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hand-apple-iphone-smartphone (1)

Mobile manners when we’re left to our own devices

MarkW

There’s a rule in our house; when we sit down to eat, mobile phones, tablets and so on are a no-no.

With three kids, it’s a rule that’s sometimes hard to enforce, and it’s getting tougher.

And the reason for that is clear. We’re spending more and more time on these devices. Which of us has not sat in a room where everyone has been concentrating on their phone or tablet, in complete silence apart from the clicking of fingers on buttons and the odd chuckle?

We are now clearly a Smartphone society. They’ve overtaken laptops as internet users’ device of choice, and we’re spending around two hours a day on them. That’s a whole month of ever year. We watch two months of TV each per year (including time spent on Smartphones). I’m setting the ‘rights and wrongs’ of how much time we spend on our devices or watching TV to one side. There’s no doubt we love being on them and they’re often a vital source of information.

And they’re fun. Hands up if you’ve yet to take a selfie?

Fundamentally what it demonstrates is our thirst for access to information and a need for the ability to communicate, often instantaneously.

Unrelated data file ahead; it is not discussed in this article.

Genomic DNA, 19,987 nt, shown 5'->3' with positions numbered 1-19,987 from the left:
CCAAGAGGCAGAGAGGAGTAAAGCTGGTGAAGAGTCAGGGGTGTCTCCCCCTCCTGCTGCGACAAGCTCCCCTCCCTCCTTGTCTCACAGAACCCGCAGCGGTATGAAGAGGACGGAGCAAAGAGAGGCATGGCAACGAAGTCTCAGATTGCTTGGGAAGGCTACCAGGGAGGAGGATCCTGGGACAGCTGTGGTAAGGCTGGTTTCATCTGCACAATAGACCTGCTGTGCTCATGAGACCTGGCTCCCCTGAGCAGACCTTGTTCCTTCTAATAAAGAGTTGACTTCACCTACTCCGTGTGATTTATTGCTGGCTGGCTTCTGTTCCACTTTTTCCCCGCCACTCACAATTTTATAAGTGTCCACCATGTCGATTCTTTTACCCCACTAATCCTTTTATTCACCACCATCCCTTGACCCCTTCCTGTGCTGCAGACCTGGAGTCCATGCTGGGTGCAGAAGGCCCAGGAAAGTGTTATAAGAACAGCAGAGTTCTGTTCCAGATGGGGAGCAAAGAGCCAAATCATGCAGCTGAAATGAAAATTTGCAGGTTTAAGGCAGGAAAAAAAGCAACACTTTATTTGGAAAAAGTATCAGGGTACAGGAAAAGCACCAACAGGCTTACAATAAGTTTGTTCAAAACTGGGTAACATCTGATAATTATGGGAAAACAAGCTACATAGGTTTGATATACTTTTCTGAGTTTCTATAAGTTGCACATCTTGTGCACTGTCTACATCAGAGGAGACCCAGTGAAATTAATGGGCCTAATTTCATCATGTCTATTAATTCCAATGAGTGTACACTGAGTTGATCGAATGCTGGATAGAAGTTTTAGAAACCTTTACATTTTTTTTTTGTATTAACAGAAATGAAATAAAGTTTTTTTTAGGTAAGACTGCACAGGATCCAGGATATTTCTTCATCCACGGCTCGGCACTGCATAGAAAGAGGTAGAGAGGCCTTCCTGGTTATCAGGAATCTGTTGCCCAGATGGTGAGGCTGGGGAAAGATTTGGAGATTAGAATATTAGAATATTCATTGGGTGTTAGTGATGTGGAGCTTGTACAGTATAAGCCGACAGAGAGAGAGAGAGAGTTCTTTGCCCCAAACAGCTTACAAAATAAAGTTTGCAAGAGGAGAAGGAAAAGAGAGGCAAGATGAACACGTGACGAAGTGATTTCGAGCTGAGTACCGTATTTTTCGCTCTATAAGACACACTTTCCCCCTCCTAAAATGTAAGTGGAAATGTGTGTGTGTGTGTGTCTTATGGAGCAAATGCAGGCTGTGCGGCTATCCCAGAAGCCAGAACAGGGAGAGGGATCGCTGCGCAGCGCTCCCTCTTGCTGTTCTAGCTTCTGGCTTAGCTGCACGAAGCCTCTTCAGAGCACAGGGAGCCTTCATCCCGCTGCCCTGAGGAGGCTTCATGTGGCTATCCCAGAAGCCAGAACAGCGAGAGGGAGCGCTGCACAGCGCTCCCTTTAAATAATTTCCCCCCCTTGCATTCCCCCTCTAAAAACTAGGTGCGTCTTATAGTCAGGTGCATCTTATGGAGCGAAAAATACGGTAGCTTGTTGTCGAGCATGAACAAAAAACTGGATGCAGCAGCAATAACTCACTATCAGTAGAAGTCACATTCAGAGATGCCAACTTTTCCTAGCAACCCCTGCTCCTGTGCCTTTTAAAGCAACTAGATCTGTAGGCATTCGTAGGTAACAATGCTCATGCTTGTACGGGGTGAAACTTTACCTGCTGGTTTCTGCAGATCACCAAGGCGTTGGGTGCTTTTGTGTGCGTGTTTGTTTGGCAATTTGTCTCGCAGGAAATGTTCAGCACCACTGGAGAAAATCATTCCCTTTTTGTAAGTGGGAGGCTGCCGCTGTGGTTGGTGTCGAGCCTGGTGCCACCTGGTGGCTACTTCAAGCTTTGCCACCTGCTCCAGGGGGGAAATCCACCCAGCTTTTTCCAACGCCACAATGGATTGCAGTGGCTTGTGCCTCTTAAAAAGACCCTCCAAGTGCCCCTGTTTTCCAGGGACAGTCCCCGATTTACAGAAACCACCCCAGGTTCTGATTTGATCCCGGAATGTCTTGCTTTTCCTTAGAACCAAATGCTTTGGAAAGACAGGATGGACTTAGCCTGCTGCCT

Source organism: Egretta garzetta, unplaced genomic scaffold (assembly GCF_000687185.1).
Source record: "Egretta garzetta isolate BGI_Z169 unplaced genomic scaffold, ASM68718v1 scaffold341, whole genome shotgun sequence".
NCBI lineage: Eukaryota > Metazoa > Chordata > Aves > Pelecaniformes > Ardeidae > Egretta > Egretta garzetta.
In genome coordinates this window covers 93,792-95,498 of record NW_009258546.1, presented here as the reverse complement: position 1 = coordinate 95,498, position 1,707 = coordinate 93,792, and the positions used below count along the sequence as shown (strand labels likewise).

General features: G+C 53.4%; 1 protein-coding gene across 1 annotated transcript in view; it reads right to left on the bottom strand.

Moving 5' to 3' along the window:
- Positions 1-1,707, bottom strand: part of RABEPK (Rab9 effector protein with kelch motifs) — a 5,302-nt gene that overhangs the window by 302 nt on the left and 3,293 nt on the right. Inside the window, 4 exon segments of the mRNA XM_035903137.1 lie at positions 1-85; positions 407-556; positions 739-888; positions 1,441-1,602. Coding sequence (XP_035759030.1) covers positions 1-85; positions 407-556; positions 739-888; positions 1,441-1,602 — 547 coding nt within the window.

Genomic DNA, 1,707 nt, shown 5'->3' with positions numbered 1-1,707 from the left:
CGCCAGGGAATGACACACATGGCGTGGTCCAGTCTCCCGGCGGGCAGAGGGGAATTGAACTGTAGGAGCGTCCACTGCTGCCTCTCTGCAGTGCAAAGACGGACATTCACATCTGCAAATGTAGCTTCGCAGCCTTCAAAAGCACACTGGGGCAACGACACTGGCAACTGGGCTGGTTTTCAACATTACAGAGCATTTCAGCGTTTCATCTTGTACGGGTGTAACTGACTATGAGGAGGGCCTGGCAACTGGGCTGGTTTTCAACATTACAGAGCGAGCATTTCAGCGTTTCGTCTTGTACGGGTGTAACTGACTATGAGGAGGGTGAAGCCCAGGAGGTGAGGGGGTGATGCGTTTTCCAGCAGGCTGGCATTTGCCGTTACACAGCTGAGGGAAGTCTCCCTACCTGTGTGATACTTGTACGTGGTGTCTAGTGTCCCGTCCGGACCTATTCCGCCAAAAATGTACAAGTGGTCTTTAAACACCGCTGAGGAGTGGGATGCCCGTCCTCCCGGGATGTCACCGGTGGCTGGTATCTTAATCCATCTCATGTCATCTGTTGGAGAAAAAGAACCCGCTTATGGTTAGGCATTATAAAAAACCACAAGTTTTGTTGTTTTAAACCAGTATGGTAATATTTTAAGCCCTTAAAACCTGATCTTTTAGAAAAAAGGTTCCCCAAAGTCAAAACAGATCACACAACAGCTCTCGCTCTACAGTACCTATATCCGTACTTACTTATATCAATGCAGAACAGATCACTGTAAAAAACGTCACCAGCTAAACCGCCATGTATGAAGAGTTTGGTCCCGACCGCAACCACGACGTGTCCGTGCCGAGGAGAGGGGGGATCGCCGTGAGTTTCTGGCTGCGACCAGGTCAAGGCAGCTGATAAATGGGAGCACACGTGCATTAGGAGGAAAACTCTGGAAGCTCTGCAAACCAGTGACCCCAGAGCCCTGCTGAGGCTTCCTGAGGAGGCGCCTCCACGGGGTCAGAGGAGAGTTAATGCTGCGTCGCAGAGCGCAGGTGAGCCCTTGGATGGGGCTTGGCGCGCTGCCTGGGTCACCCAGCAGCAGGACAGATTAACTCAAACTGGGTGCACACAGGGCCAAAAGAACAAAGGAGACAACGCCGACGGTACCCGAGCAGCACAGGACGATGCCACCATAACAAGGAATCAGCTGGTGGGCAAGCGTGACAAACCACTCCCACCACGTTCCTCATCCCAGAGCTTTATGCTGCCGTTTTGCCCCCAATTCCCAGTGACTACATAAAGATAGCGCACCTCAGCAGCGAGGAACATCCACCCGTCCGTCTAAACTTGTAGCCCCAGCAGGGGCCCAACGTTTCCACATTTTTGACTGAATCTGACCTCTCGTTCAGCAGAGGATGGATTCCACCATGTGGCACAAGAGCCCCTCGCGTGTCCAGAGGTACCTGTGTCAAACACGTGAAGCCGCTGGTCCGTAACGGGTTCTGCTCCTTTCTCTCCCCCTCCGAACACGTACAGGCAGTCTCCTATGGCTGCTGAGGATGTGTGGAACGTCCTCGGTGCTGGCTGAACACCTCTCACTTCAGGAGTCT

Interestingly, it also throws up the subject of what might be termed Mobile Manners. According to Ofcom, when we’re sitting down as families or friends together to eat, the majority of people think it’s unacceptable to update their social media status. We’re not Tweeting whilst we’re eating. So there are still certain boundaries, but I suppose precisely what they are depends on the nature of our relationship with those in whose company we find ourselves. Most people will check their Smartphone within five minutes of waking up, but will call and buy a card for a family member on their birthday rather than dropping them a text.
All of which means we’re spending more time online because we like it, it’s useful and in its way it’s timeless. We’re gregarious creatures and, though the way we communicate is changing, staying in touch and exchanging news and views is in our blood.

Is it to the detriment of conversation? Are we losing the art of how to engage, and understanding that listening can be as important as talking?

In order to answer that, I’m thinking of suggesting we introduce one evening a week in our household when all devices are banned, and we talk.

Now, would anyone like to tell my kids for me?

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Robert De Niro’s walking… how to give a media interview

MarkB1

“I’m not doing it, darling,” to quote Robert De Niro, is not a sentence most people can afford to say during a media interview. Particularly if you’re accused of messing up.

It’s been a week in which high profile people cutting short or walking out of major interviews has become the angle of the story.